Egerton University has embarked on a project seeking to reintroduce a neglected native vegetable Erucastrum arabicum, locally known as Togotia.
Dr Miriam Charimbu and Dr Charles Kihia received Sh4.9 million funding which they won for their project in October last year under the competitively granted Innovate Knowledge Transfer Partnerships (KTP) Awards 2022.
“The project title is Exploring Potential of Togotia (Erucastrum arabicum), a forgotten African leafy vegetable for nutritional security and climate adaptation in Kenya,” said Dr Charimbu.
A survey conducted prior to the project showed that half of the 45 tribes in Kenya consider vegetables as a food crop, but have failed to domesticate them on their farms like any other plant.
Dr Charimbu, a Crop Pathologist, Production and Protection Specialist at the Njoro-based campus said the vegetable, which is ignored by many, can be of great nutritional and commercial value.
“Togotia is among the native food crops that have been neglected. They were traditionally grown by Kenyan communities but disuse has resulted in a significant drop in popularity,” she said.
The project entails the establishment of demonstration plots at the university and engaging local farmers to replicate the project on their own farms while sensitising the local community.
“This is a crop we have to get from the wild and transplant it on the farms as almost no farmer was cultivating it on their land,” said Dr Charimbu.
“Togotia is a crop that can go a long way in addressing our current shortfall in the food supply. It will go further to address deficiencies in vitamins and minerals among our people,” she added.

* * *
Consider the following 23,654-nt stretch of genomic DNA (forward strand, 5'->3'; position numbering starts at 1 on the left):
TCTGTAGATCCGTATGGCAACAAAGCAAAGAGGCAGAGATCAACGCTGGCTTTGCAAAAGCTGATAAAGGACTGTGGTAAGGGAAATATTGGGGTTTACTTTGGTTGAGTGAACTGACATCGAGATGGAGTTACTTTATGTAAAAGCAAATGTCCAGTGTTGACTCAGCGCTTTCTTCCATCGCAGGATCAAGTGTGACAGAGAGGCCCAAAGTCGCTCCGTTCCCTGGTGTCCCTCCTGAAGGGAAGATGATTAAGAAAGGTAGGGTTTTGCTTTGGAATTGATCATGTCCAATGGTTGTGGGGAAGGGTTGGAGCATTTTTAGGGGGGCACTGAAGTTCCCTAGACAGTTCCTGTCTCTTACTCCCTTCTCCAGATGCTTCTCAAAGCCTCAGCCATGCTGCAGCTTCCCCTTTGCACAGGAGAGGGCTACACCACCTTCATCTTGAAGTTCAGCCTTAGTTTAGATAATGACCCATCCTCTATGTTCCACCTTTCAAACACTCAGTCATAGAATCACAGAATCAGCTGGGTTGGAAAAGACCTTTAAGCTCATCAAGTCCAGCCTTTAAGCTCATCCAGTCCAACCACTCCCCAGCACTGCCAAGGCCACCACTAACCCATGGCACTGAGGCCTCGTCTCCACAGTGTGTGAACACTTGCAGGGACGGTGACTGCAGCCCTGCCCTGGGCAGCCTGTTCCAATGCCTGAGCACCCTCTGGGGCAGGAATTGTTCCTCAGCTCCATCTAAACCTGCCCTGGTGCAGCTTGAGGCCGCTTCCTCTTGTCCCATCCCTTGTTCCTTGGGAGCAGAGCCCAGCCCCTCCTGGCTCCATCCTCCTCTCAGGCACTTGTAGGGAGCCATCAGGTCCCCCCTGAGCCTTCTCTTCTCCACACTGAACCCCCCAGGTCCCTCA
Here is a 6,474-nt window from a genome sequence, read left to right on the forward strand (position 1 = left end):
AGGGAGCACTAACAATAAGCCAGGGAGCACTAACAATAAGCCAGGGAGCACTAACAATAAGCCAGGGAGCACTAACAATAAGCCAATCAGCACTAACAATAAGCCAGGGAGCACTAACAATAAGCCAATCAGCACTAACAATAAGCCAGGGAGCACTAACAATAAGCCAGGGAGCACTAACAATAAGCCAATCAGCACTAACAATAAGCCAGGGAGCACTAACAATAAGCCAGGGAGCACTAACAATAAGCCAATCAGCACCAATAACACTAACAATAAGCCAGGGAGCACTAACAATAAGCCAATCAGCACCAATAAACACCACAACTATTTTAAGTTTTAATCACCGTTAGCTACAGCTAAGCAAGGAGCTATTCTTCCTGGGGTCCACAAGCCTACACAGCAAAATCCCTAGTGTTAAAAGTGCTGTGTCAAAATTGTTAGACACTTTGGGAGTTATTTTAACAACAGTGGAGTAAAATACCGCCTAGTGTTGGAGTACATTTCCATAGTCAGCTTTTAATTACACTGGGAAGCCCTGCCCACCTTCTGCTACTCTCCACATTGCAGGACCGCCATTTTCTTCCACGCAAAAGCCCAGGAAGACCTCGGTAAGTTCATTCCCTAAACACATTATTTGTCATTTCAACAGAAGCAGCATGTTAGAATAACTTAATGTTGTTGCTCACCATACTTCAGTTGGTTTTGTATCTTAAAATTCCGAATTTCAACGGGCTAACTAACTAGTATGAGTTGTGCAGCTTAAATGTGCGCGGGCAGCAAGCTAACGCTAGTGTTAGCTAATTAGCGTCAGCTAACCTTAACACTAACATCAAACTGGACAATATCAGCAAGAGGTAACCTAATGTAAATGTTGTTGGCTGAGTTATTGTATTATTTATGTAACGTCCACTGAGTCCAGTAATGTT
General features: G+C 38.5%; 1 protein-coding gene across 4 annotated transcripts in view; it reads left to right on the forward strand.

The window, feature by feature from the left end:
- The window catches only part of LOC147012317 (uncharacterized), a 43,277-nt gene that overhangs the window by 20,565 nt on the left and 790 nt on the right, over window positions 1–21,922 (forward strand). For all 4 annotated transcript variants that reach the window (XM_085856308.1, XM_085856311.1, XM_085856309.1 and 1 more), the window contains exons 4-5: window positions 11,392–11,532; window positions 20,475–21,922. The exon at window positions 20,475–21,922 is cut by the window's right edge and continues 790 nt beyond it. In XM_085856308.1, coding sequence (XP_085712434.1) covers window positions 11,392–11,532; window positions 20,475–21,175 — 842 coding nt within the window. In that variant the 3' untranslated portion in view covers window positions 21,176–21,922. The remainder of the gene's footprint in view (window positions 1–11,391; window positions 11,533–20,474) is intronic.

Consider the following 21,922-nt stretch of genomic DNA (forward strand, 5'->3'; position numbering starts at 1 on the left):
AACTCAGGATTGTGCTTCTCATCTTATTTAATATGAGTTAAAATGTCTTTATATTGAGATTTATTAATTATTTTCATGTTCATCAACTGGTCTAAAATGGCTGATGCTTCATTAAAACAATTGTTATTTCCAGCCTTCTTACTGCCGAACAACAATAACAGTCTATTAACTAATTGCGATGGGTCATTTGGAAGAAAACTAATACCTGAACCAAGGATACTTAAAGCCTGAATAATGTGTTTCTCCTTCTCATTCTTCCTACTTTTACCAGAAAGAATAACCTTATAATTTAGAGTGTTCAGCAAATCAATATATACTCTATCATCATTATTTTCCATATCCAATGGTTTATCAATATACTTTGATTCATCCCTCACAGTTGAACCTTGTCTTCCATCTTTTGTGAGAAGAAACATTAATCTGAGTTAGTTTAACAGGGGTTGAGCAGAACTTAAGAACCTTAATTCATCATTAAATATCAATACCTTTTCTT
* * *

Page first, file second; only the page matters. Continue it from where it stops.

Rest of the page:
With the meteorological department warning that the rainy season that has kicked off in parts of the country may not yield enough for agriculture, the don said this is the right crop to plant.
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“It easily adapts to the environment where it is grown. It is more drought, pest and disease resistant compared to common exotic crops. It requires very minimal attention from the farmer,” she said.
In areas like Molo and Kuresoi where most residents produce potatoes, maize and several vegetable varieties, Togotia is often treated like a weed, with only a few aware of its nutritional value.
Gabriel Kagunda, a farmer in Kuresoi North says that Togotia has served his family well as an alternative for managu (African nightshade), saget (Spider flower) and pumpkin leaves eaten as an accompaniment for local delicacies such as mashed potatoes, ugali and githeri.
“The crop has greatly dwindled due to disuse and attempts to get rid of it when it invades the farms with other crops. Very few of us consume it alone or alongside other indigenous vegetables,” said the farmer.
In her analysis, Dr Charimbu reported that the vegetable is a rich source of calcium, vitamin C, iron, zinc, and crude proteins.
“Consumption of Togotia offers multiple health benefits including reduced obesity, heart disease, high blood pressure, and mental decline, slowing aging and strengthening the immune system,” she said.
In Central, Eastern and Western regions, the crop is mainly used as a vegetable, while coastal communities use it as fodder or a herb.
Dr Charimbu noted that the high cost of farm chemicals which exotic crops require to survive the ever-changing climatic conditions, give Togotia an edge to regain its lost popularity.
Prof Paul Kimurto, Agro-Science Park Director at Egerton University, said the university fully supports the project, noting that prospects for the vegetable are promising.
“We are supporting the development and multiplication of Togotia to get better varieties that are responsive to our needs today in terms of easy germination and resistance to drought, pests and diseases,” said Prof Kimurto.
The don explained that the neglected plant can be a game changer to farmers’ fortunes as it can be intercropped with maize, sorghum and beans.
“In counties like Baringo, Togotia is among the vegetables you will find displayed by vegetable vendors alongside others like spinach and sukuma wiki,” said Kimurto.